If you allow anonymous users access, they have full R/W access to the shares. Figure 6 shows a file transfer through a windows-based FTP client. Unfortunately, though the RT-N16 has a number of different logs, it doesn't log FTP sessions or file transfers.
Figure 6: FTP in progress
Average user rating from: 4 user(s)
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|User Rating [Back to Top]||Overall:||4.2||Features :||4.5||Performance :||4.3||Reliability :||3.8|
July 20, 2011
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This has got to be the best router available at the moment. It has a MIPSR2 480 MHz processor that actually rated to over 500MHz. It has 128MB of RAM and 32MB of EEPROM. It has two USB ports and because it uses the Broadcom chipset third party open source firmware can be flashed into the unit. Don't even consider using the Asus firmware as Tomato USB runs fantastic on it. I suggest Victek's Tomato RAF as the Tomato branch/derivative of choice.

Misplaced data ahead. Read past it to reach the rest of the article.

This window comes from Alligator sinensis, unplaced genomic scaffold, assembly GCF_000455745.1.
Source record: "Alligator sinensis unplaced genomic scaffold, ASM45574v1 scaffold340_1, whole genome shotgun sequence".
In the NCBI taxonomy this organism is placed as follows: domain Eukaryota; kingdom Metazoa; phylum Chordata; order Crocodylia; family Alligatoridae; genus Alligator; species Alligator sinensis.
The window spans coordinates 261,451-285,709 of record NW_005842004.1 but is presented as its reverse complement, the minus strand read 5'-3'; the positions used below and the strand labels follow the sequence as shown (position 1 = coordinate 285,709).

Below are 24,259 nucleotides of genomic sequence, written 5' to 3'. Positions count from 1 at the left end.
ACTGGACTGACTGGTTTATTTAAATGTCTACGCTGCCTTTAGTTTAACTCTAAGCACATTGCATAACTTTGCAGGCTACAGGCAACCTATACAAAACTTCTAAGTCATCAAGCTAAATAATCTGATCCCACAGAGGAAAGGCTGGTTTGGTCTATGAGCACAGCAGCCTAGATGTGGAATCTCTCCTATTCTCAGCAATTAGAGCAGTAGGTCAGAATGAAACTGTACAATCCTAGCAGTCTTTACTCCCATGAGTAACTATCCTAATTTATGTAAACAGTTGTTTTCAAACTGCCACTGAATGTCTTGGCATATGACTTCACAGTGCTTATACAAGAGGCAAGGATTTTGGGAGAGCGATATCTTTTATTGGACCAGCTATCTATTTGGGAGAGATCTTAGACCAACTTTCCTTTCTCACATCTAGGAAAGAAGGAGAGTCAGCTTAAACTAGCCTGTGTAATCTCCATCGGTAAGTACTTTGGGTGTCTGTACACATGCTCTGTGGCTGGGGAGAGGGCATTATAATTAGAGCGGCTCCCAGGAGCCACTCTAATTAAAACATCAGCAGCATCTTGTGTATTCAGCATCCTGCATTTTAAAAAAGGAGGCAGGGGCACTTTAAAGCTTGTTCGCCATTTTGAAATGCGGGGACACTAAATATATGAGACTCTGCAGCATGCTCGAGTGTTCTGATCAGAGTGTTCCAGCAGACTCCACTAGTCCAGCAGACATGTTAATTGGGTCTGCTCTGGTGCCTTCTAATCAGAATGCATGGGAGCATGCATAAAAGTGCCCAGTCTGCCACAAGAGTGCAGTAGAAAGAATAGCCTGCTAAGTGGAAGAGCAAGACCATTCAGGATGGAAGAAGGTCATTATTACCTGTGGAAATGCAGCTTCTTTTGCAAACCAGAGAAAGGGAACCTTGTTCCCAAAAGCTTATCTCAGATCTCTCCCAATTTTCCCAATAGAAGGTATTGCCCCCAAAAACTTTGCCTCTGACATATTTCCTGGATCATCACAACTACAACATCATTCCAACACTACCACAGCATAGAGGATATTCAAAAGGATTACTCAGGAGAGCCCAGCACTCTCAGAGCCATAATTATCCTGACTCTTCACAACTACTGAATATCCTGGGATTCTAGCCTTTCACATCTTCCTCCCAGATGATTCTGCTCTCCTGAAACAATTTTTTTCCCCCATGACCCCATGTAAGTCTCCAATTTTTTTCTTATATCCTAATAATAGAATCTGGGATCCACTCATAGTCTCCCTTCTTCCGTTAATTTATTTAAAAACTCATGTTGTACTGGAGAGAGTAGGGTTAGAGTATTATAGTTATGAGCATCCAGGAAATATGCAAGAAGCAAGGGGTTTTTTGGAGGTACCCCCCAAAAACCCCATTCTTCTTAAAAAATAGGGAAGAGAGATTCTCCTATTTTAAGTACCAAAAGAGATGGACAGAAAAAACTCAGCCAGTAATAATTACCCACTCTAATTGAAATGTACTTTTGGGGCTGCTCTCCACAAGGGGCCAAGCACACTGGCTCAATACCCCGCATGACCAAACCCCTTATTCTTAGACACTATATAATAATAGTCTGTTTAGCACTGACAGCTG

Also the review on this site really seem concerned about wireless performance and equate it to the wireless chipset used. Do you guys not understand that it's all in the ANTENNA GAIN!!!
Take the Asus RT-N16 here for example and place three L-com HG2405RD-RSP 5.5dBi antennas on it and run your wireless tests again!!!
The routers you guys suggest can't even have the antennas replaced duh!!!
Great router if using Tomato USB
June 04, 2011